Wildlifer; I trained in the army as a mechanic and heavy vehicle operator. They have a rigorous checking and maintenance schedule, but checking and changing fluids is the key to long, trouble-free life.

Years ago when the kids were small we took a 7000 miles, 3 week camping holiday trip across the US and Canada, including the Rocky Mountains. We had a 10 year old Buick station wagon with 90,000 miles on it pulling our camper, and other than a burned out spark plug wire (impossible to predict) we had no problems whatsoever.

I have worked in the Middle East and the North Slope of Alaska, and in all cases good normal maintenance and frequent checks was all that was needed. We did replace all belt and hoses every 2 years in the Middle East.

Some years ago a hardware salesman from Minnesota was interviewed when his car reached 458,000 miles with all the original parts, except some tune up, brake and suspension items. He changed oil and filter regularly, had the car greased and generally just followed the owner’s manual. Like you, he drove for a living and needed his car working in all sorts of weather.

Your type of driving is extremely easy on a car, since the engine stays warm all the time, you don’t race, etc.

I make most of my living as a reliability engineering consultant, and doing what is NECESSARY to maximize reliability and long life is different from what you are doing. Toyota is the most fanatic about long life and their owner’s manuals are quite good in maintenance procedures. This group adds a few extra procedures.

If American Airlines maintained their jets the way you do your car, the planes would spend most of their time sitting on the ground, not earning money. Airlines use RCM, Reliability Centered Maintenance, which identifies what is necessary to keep those planes flying with minimum of downtime.

You would do well to read about long life cars and what their owners do to get to the million mile point without major repairs. I have a whole binder full of these stories.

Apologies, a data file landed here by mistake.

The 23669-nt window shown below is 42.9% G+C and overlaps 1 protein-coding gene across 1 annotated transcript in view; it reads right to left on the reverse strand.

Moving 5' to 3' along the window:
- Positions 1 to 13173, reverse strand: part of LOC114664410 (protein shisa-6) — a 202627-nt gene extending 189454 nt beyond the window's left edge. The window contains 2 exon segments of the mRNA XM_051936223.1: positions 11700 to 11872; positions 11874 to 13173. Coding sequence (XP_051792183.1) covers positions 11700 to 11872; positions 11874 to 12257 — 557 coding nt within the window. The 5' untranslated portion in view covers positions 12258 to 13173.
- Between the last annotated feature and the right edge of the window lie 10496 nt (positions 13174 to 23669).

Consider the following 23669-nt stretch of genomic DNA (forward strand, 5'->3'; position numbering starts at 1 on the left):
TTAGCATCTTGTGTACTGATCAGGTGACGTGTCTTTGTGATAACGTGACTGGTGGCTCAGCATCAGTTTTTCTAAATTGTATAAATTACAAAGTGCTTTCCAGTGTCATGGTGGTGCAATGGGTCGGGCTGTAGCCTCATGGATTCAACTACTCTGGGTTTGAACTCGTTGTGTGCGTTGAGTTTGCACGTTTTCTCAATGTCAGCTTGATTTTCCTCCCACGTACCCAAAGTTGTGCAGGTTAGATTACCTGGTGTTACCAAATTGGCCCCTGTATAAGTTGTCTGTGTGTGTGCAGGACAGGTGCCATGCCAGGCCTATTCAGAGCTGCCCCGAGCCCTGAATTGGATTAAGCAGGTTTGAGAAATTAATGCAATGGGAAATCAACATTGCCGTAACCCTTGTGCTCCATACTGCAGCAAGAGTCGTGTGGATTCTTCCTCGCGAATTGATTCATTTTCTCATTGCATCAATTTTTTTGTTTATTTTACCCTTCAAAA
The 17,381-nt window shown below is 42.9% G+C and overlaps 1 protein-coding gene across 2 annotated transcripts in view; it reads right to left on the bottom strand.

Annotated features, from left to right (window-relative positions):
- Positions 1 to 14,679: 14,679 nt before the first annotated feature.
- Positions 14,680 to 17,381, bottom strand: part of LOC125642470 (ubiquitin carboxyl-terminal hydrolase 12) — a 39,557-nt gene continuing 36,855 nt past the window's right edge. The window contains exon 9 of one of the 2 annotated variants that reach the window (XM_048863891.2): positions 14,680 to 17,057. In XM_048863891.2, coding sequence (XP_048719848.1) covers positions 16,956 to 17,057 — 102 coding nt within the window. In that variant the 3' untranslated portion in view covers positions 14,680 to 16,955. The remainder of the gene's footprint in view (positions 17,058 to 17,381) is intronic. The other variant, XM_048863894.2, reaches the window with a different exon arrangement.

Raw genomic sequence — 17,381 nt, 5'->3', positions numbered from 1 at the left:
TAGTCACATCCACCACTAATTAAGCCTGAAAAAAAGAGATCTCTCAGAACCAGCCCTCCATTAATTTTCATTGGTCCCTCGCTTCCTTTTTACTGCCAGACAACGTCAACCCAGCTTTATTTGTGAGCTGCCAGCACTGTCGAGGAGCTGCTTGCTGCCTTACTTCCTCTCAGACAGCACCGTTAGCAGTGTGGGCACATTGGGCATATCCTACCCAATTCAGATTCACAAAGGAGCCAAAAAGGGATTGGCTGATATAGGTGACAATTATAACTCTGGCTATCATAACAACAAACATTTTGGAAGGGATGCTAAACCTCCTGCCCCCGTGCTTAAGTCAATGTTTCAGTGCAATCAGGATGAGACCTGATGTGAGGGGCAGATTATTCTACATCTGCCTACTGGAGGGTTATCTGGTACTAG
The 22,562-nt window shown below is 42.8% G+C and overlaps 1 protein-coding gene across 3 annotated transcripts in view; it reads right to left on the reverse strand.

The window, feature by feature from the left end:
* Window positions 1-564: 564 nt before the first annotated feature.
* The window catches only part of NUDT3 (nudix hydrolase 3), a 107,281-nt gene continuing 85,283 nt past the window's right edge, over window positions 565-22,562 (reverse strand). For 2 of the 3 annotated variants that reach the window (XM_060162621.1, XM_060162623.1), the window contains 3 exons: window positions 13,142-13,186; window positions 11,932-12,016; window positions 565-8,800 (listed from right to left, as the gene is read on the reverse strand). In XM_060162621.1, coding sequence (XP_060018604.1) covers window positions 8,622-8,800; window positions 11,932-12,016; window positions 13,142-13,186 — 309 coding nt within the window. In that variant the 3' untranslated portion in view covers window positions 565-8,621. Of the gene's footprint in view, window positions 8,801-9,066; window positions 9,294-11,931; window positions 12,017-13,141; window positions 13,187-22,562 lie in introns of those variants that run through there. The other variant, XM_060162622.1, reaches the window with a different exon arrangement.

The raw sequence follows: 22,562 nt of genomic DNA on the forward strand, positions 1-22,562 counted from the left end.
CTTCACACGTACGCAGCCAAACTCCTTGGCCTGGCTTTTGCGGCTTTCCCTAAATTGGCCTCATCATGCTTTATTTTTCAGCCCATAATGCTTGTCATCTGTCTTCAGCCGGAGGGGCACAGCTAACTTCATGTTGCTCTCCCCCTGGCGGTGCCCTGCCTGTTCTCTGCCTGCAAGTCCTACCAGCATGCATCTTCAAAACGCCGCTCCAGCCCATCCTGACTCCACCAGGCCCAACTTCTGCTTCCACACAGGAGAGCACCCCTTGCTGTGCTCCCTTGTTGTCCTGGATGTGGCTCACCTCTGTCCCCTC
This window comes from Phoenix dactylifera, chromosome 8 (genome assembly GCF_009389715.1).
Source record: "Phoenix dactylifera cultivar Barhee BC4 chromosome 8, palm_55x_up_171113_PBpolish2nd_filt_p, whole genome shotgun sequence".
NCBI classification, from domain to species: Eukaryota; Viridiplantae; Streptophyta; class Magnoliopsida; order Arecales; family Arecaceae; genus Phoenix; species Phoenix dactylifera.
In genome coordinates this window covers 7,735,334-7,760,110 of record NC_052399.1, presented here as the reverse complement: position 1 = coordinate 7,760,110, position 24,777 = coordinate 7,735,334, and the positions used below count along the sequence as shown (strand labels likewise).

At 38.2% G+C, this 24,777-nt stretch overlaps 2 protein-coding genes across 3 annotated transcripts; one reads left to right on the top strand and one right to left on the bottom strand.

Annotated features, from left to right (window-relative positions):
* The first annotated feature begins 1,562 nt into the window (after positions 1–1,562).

#13

It’s NOT needed…


#14

You only need do what’s listed in the owner’s manual. You’re going way beyond, doing things that are simply not needed.

Truthfully, have you been removing and cleaning the injectors and doing routine compression testing (and whatever else excessive youre doing) because you believe it necessary or just because you enjoy fiddling with the engine? If you;re doing it because you enjoy fiddling, perhaps married life will fill that void in your life that fiddling previously did. The problem may diaappear all by itself.


#15

It’s OK. Enjoy your hobby. Maybe your fiance’s car can be part of your hobby, too.


#16

I used to be overly obsessive with taking care of my cars till my wife and I got married and we had kids. Then all of a sudden my priorities changed. That was 26 years ago and I’m glad they did change.


#17

I can just add to the others. You are over doing it. Read the owner’s manual and it will give you a list of maintenance items and when they should be done. Doing less can risk damage to the car. Doing more is usually a waste of time and money. In some cases it can be detrimental to your car.

Someone is ripping you off with than injection cleaning and maybe more.


#18

I’m married to someone like your fiance . . . my wife actually believes that a vehicle is for transportation and that’s all. Imagine that. Advice? Do your best, fill it with gas whenever you get in it, drive it once a week or so to check it’s operation, check stuff as you can, like tire pressure and the like, and try to make sure it’s safe. For Mother’s Day I bought her flowers, candy and perfume . . . and detailed her car. She was most impressed with the car of all the gifts. Within a week . . guess what? People are different, look around. Rocketman


#19

My thoughts? Are you sure? OK. Her car. Her folly. Her consequences.


#20

Others have handled the"excess" very well,what I would like to know is what your mechanic did to become “trusted”? We get a lot of posts from people who say they have a trusted mechanic but they are still writing to us. Do you run these questions by your mechanic?